Before sunrise on Tuesday last week, amid an amber weather warning and Scotland’s coldest temperatures in 25 years, 62-year-old Sheila Petrie set off on a five-mile walk to work through 15cm of snow. A community-based care worker in Dundee, where public transport was suspended due to the severe weather, Petrie is employed by the city’s council. At 8am sharp, 40 minutes into the journey, an administrator phoned to ask why she hadn’t yet scanned in for her shift.

It’s an example, Petrie says, of being “totally undervalued and completely trodden on by the council,” a relationship that she says has got increasingly worse over her 20-year career and driven her to take early semi-retirement from April. And it is one that stings all the more with the knowledge that her employers have, Petrie believes, been systematically underpaying her throughout that time, because she works in a job dominated by women.

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‘I had no idea about the hidden labour’: has the pandemic changed fatherhood for ever?

Fri, 02/19/2021 - 22:00

For the past year, many men have spent more time with their children than ever before. Could it force a permanent change?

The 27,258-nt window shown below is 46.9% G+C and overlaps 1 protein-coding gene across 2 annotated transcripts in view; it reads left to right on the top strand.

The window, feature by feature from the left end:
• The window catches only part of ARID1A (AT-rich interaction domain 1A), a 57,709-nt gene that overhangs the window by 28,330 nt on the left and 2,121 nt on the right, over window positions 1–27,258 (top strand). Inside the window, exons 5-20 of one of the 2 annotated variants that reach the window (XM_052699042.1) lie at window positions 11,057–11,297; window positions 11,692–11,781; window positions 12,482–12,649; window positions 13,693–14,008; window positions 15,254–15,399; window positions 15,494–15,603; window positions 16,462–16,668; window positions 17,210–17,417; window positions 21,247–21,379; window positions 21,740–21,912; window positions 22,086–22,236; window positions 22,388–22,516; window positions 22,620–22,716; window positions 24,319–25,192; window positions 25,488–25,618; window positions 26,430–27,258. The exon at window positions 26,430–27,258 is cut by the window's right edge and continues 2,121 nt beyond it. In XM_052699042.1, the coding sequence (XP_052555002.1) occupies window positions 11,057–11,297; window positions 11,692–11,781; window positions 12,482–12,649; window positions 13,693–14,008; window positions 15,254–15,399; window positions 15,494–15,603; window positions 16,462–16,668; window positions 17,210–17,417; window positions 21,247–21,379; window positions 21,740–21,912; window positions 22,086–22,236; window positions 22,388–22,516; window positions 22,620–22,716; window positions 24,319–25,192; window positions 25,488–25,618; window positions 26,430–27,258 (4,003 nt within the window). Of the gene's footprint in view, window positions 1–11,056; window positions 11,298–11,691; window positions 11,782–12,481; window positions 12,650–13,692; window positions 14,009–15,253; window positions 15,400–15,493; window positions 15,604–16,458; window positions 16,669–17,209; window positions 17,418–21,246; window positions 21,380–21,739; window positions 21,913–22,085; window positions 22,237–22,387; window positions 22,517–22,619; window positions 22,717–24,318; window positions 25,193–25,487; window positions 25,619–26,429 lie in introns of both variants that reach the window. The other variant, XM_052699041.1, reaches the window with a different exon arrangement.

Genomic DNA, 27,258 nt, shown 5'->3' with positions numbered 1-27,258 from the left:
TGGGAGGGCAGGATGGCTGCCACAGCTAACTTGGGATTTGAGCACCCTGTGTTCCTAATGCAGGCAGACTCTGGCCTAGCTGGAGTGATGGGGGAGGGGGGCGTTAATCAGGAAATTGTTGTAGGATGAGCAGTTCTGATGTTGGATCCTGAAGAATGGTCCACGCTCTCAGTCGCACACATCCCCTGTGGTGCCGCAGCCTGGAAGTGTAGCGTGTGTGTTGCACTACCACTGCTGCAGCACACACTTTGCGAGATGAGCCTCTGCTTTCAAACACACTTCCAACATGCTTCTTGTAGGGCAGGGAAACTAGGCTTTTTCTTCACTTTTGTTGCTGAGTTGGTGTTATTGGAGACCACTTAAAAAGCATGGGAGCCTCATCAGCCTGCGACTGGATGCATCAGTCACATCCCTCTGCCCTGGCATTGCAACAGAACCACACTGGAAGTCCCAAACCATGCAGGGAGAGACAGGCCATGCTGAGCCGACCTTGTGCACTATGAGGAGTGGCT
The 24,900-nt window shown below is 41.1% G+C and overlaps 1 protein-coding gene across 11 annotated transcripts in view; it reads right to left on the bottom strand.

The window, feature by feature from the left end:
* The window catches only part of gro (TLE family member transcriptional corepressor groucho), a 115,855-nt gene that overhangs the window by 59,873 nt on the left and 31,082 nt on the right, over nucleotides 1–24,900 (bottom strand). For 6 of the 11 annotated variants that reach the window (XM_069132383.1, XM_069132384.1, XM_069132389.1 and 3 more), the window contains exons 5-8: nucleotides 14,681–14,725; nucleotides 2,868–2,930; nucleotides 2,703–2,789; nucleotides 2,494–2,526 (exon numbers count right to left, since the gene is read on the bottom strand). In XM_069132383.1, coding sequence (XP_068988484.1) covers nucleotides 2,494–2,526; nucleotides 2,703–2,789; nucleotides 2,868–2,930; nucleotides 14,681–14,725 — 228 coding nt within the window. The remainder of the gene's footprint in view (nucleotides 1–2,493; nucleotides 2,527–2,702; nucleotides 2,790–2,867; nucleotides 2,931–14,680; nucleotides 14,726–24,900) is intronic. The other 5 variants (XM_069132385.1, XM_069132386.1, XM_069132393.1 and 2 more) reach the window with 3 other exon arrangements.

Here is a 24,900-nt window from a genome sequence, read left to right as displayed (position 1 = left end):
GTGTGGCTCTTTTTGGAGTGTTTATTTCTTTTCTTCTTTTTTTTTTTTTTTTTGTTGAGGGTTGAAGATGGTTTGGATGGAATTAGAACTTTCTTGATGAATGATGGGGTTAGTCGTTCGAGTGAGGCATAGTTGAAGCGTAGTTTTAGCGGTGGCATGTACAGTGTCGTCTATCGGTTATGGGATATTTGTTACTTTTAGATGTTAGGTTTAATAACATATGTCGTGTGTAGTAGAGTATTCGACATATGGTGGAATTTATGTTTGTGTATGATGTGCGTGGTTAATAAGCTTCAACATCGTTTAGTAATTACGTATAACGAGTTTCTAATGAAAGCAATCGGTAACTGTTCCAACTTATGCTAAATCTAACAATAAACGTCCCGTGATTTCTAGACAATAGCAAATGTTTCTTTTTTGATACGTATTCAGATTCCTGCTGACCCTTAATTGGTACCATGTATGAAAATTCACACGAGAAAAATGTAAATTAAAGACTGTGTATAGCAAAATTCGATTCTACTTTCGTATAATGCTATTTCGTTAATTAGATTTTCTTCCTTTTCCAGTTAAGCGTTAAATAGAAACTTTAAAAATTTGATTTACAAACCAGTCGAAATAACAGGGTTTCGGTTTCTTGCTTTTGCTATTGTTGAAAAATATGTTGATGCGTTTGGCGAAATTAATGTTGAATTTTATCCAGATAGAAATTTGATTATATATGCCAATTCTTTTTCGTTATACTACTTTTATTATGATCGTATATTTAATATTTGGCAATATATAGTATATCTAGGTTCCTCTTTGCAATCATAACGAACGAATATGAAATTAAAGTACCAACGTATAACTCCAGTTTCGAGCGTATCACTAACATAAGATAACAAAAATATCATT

Primary school spelling tests ringed by coffee stains; office printouts splashed with paint from GCSE art projects; laptops running out of puff in the middle of Zoomed-in geography lessons; and everyone in the family, from the mildest of adults to the sweetest of children, arguing with the fury of stockbrokers over their fair share of the wifi bandwidth. By shutting schools, by taking away the familiar avenues of social escape, by crunching together our working lives with our home lives, this marathon Covid pandemic has changed the terms of parenting beyond all recognition. Mothers have absorbed most of the blow: taking on more of the extra childcare; surrendering more of their scarcer work hours; being interrupted by children more; and any one of them would be justified in saying it was ever thus. But in the midst of it all, fathers have been undergoing some quietly radical changes in behaviour, too.